Pilot's tip of the week

Tracking with GPS


Subscriber question:

"What’s the best way to use a GPS to pick a heading that keeps me on course to my destination?" - Chris S.


“If you have GPS, the two numbers you need to see are the desired track and actual track. If you’re centered on course and these match, you’ll stay perfectly centered on course.

Desired track is your course over the ground from your departure to your destination, or the course between two waypoints if you’re not going direct. This is what you flight plan and what you see in the DTK field of many panel-mount navigators or the course shown on many iPad apps. Track is your actual path across the ground at that moment, given your current heading, speed, and the actual winds. This is denoted TRK on many navigators.

Now imagine the course you want to fly from Airport A to Airport B is 270. This means your desired track is 270. You take off and turn on course with a heading of 270 so that you’re centered on the magenta line for the moment. If there was no wind, your track would also be 270, but today there’s a wind from the North and your track is 260. Even though you’re currently on course, you will drift south of course.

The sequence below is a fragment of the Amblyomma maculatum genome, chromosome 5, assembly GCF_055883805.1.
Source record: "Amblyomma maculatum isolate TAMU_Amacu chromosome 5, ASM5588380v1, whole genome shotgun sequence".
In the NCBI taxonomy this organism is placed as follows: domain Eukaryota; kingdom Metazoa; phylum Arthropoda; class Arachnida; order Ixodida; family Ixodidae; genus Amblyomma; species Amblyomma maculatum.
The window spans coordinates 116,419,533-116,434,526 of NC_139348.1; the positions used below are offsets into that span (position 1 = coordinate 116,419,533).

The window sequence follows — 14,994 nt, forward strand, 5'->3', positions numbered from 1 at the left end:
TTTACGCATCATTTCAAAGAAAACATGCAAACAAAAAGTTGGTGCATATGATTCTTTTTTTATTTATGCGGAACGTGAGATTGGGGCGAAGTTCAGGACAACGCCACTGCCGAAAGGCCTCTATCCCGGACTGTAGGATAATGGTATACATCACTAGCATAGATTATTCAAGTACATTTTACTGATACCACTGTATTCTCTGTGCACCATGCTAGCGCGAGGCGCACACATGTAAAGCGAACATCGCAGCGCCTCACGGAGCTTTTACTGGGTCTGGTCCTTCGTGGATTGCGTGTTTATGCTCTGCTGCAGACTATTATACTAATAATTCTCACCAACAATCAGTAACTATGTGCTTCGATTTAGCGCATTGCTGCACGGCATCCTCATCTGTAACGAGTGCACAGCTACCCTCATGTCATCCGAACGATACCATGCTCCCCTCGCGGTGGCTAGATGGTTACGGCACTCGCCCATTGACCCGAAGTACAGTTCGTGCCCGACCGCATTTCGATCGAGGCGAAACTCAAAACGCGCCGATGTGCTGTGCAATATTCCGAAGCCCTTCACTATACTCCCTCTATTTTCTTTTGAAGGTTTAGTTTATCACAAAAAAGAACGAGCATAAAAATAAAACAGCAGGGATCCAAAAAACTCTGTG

Fix the issue by turning 10 degrees right. Check your track. If it’s 270, this new heading will keep you on course. If 10 degrees was too much, your track might read 272. Turn back to the left two degrees. Keep doing this until track and desired track match. Continue making corrections as you fly and you’ll stay perfectly on course to your destination.

Note that some apps will show a suggested heading that takes into account forecast winds. You want to match the actual course, not the suggested heading.”

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